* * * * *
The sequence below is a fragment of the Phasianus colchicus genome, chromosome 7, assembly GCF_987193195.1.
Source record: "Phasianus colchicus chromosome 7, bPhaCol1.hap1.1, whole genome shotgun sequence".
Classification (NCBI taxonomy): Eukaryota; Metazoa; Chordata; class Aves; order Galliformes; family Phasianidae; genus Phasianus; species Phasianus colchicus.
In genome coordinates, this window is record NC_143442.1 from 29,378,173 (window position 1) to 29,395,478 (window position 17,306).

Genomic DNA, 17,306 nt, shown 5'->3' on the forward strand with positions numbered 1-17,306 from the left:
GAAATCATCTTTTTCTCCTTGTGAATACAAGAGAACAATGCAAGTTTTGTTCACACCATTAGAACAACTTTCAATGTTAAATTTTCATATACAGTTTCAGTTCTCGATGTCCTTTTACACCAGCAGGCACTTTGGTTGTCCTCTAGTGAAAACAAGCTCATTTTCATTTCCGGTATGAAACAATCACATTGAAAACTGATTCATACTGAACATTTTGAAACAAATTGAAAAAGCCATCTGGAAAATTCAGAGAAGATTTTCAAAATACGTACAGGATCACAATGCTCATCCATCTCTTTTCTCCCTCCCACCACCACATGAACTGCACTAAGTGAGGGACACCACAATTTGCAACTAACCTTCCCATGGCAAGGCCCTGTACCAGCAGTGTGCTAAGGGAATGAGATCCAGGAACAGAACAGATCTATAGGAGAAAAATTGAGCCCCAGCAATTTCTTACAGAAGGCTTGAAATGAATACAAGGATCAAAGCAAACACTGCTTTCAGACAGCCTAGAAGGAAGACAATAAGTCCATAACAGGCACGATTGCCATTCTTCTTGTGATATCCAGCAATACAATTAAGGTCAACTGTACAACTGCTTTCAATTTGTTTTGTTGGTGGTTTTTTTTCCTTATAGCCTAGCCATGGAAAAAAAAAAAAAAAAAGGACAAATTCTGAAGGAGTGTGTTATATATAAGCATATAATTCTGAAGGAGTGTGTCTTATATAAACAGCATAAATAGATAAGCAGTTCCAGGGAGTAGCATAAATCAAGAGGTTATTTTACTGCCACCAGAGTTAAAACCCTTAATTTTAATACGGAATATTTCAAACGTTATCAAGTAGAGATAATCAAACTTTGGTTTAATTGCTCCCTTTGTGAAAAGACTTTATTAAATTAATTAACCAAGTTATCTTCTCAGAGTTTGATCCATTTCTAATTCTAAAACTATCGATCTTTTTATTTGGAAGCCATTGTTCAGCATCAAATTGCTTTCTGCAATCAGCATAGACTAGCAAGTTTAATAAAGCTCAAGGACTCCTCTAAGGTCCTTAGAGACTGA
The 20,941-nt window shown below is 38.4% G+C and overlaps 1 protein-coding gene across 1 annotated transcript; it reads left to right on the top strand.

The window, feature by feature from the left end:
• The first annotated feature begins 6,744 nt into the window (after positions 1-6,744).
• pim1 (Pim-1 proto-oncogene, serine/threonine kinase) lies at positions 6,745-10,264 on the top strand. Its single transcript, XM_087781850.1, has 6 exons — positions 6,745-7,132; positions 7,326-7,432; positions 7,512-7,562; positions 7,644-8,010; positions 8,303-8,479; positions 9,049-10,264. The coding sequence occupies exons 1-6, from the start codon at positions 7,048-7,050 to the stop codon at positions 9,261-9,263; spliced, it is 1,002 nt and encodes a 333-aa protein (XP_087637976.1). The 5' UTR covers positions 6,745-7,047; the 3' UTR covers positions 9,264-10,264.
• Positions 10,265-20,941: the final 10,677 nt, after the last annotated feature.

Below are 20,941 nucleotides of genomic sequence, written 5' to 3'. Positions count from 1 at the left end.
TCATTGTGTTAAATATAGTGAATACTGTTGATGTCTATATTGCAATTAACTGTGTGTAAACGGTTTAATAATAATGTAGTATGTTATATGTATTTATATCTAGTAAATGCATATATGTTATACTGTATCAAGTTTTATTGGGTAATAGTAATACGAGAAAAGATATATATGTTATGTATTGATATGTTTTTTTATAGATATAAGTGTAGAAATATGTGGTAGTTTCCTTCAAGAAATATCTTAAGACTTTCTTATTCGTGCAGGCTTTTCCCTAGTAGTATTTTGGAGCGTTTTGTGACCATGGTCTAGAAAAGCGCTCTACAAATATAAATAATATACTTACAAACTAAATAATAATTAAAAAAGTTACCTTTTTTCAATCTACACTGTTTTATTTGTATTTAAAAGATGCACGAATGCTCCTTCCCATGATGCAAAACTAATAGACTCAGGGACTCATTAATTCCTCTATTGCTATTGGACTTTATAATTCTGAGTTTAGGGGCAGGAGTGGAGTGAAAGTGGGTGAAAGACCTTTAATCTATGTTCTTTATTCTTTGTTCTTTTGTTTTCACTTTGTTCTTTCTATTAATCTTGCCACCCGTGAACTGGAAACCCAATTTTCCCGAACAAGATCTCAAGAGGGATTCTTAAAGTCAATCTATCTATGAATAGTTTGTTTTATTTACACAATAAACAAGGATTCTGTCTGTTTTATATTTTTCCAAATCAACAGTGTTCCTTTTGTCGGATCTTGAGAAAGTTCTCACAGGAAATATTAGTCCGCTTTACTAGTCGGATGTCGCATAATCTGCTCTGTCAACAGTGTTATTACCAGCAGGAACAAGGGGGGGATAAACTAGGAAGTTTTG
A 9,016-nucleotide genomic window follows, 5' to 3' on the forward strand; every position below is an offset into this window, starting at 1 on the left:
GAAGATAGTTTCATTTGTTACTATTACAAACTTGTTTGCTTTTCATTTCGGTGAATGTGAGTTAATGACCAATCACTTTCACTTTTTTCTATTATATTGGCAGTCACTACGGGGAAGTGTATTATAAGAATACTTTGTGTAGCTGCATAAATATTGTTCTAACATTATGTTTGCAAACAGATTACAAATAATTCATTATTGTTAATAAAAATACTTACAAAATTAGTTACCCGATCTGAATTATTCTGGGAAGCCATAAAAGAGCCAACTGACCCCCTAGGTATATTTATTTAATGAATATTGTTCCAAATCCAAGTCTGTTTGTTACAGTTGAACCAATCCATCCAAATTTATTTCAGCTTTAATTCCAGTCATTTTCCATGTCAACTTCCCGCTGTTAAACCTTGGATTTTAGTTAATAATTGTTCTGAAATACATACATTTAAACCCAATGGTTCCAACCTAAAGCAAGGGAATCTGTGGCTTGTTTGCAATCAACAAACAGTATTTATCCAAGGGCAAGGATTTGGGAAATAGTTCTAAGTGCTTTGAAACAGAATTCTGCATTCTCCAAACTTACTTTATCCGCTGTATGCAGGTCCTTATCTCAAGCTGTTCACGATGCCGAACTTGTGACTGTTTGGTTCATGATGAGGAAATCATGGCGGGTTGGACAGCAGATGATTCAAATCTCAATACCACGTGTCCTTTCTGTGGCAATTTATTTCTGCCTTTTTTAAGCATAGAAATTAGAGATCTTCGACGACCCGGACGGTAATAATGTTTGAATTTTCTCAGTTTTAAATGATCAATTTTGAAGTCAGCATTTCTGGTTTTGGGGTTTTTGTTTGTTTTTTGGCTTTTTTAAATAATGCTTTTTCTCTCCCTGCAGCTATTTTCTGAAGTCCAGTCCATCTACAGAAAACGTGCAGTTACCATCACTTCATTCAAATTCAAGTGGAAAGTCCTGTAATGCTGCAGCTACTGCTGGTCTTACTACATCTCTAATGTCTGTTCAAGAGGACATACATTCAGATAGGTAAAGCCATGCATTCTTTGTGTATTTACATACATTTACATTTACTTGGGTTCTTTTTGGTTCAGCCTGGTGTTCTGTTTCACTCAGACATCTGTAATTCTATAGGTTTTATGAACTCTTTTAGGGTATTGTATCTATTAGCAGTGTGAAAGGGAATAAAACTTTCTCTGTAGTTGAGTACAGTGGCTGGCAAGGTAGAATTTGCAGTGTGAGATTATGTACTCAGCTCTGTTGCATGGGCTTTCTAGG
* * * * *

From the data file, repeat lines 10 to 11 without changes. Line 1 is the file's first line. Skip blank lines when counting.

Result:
• pim1 (Pim-1 proto-oncogene, serine/threonine kinase) lies at positions 6,745-10,264 on the top strand. Its single transcript, XM_087781850.1, has 6 exons — positions 6,745-7,132; positions 7,326-7,432; positions 7,512-7,562; positions 7,644-8,010; positions 8,303-8,479; positions 9,049-10,264. The coding sequence occupies exons 1-6, from the start codon at positions 7,048-7,050 to the stop codon at positions 9,261-9,263; spliced, it is 1,002 nt and encodes a 333-aa protein (XP_087637976.1). The 5' UTR covers positions 6,745-7,047; the 3' UTR covers positions 9,264-10,264.
• Positions 10,265-20,941: the final 10,677 nt, after the last annotated feature.